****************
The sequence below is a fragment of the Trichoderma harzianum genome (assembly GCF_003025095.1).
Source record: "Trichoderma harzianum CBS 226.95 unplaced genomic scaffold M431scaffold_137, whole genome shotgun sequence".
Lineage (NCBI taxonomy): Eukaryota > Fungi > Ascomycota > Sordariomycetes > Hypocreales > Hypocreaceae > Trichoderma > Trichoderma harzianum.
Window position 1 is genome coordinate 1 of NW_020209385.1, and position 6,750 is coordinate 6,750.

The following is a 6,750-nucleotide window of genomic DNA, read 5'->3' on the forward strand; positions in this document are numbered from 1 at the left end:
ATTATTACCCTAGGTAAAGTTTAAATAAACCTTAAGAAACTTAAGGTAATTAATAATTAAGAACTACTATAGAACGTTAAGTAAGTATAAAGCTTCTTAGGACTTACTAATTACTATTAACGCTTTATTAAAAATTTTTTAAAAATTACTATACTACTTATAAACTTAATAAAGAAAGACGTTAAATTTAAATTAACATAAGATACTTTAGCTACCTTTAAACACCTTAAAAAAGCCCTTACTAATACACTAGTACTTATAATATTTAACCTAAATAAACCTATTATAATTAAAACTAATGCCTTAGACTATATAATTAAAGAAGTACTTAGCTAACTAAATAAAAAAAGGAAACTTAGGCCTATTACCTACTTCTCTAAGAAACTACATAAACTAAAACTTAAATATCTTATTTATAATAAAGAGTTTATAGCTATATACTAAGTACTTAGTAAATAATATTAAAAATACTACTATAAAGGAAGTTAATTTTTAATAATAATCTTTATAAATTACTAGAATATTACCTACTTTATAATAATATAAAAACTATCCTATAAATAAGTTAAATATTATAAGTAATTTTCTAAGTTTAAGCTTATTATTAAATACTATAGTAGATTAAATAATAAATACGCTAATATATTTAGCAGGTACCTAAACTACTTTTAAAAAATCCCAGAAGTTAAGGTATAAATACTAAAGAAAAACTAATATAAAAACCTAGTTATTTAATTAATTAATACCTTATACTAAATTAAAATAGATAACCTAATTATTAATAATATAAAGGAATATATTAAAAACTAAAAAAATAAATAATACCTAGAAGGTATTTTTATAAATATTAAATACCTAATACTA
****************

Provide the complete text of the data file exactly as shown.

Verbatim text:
The sequence below is a fragment of the Trichoderma harzianum genome (assembly GCF_003025095.1).
Source record: "Trichoderma harzianum CBS 226.95 unplaced genomic scaffold M431scaffold_137, whole genome shotgun sequence".
Lineage (NCBI taxonomy): Eukaryota > Fungi > Ascomycota > Sordariomycetes > Hypocreales > Hypocreaceae > Trichoderma > Trichoderma harzianum.
Window position 1 is genome coordinate 1 of NW_020209385.1, and position 6,750 is coordinate 6,750.

The following is a 6,750-nucleotide window of genomic DNA, read 5'->3' on the forward strand; positions in this document are numbered from 1 at the left end:
ATTATTACCCTAGGTAAAGTTTAAATAAACCTTAAGAAACTTAAGGTAATTAATAATTAAGAACTACTATAGAACGTTAAGTAAGTATAAAGCTTCTTAGGACTTACTAATTACTATTAACGCTTTATTAAAAATTTTTTAAAAATTACTATACTACTTATAAACTTAATAAAGAAAGACGTTAAATTTAAATTAACATAAGATACTTTAGCTACCTTTAAACACCTTAAAAAAGCCCTTACTAATACACTAGTACTTATAATATTTAACCTAAATAAACCTATTATAATTAAAACTAATGCCTTAGACTATATAATTAAAGAAGTACTTAGCTAACTAAATAAAAAAAGGAAACTTAGGCCTATTACCTACTTCTCTAAGAAACTACATAAACTAAAACTTAAATATCTTATTTATAATAAAGAGTTTATAGCTATATACTAAGTACTTAGTAAATAATATTAAAAATACTACTATAAAGGAAGTTAATTTTTAATAATAATCTTTATAAATTACTAGAATATTACCTACTTTATAATAATATAAAAACTATCCTATAAATAAGTTAAATATTATAAGTAATTTTCTAAGTTTAAGCTTATTATTAAATACTATAGTAGATTAAATAATAAATACGCTAATATATTTAGCAGGTACCTAAACTACTTTTAAAAAATCCCAGAAGTTAAGGTATAAATACTAAAGAAAAACTAATATAAAAACCTAGTTATTTAATTAATTAATACCTTATACTAAATTAAAATAGATAACCTAATTATTAATAATATAAAGGAATATATTAAAAACTAAAAAAATAAATAATACCTAGAAGGTATTTTTATAAATATTAAATACCTAATACTA